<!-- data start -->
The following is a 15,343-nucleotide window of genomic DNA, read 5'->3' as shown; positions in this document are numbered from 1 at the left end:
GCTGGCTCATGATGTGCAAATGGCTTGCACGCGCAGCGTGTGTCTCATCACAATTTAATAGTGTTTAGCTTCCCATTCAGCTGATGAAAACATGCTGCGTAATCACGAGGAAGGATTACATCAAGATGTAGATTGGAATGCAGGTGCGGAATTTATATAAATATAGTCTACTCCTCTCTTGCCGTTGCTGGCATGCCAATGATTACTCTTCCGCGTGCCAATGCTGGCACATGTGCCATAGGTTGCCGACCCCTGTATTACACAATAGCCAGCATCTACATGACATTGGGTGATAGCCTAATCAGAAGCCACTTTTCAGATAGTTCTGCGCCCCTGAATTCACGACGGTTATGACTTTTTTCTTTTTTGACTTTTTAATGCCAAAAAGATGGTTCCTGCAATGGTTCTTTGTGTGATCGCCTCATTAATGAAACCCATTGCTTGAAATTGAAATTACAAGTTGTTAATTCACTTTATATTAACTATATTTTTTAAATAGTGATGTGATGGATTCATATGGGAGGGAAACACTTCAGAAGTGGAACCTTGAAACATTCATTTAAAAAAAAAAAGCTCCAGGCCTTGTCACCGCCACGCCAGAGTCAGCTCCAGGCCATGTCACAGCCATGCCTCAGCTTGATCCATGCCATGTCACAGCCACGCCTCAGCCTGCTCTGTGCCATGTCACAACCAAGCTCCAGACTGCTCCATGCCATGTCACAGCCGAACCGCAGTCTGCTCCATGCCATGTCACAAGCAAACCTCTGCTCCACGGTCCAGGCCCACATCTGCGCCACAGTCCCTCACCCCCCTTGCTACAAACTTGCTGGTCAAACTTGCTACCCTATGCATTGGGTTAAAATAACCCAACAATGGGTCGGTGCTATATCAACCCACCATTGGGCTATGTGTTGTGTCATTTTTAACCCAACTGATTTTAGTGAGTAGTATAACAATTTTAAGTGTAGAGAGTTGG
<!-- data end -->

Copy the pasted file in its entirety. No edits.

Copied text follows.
The following is a 15,343-nucleotide window of genomic DNA, read 5'->3' as shown; positions in this document are numbered from 1 at the left end:
GCTGGCTCATGATGTGCAAATGGCTTGCACGCGCAGCGTGTGTCTCATCACAATTTAATAGTGTTTAGCTTCCCATTCAGCTGATGAAAACATGCTGCGTAATCACGAGGAAGGATTACATCAAGATGTAGATTGGAATGCAGGTGCGGAATTTATATAAATATAGTCTACTCCTCTCTTGCCGTTGCTGGCATGCCAATGATTACTCTTCCGCGTGCCAATGCTGGCACATGTGCCATAGGTTGCCGACCCCTGTATTACACAATAGCCAGCATCTACATGACATTGGGTGATAGCCTAATCAGAAGCCACTTTTCAGATAGTTCTGCGCCCCTGAATTCACGACGGTTATGACTTTTTTCTTTTTTGACTTTTTAATGCCAAAAAGATGGTTCCTGCAATGGTTCTTTGTGTGATCGCCTCATTAATGAAACCCATTGCTTGAAATTGAAATTACAAGTTGTTAATTCACTTTATATTAACTATATTTTTTAAATAGTGATGTGATGGATTCATATGGGAGGGAAACACTTCAGAAGTGGAACCTTGAAACATTCATTTAAAAAAAAAAAGCTCCAGGCCTTGTCACCGCCACGCCAGAGTCAGCTCCAGGCCATGTCACAGCCATGCCTCAGCTTGATCCATGCCATGTCACAGCCACGCCTCAGCCTGCTCTGTGCCATGTCACAACCAAGCTCCAGACTGCTCCATGCCATGTCACAGCCGAACCGCAGTCTGCTCCATGCCATGTCACAAGCAAACCTCTGCTCCACGGTCCAGGCCCACATCTGCGCCACAGTCCCTCACCCCCCTTGCTACAAACTTGCTGGTCAAACTTGCTACCCTATGCATTGGGTTAAAATAACCCAACAATGGGTCGGTGCTATATCAACCCACCATTGGGCTATGTGTTGTGTCATTTTTAACCCAACTGATTTTAGTGAGTAGTATAACAATTTTAAGTGTAGAGAGTTGG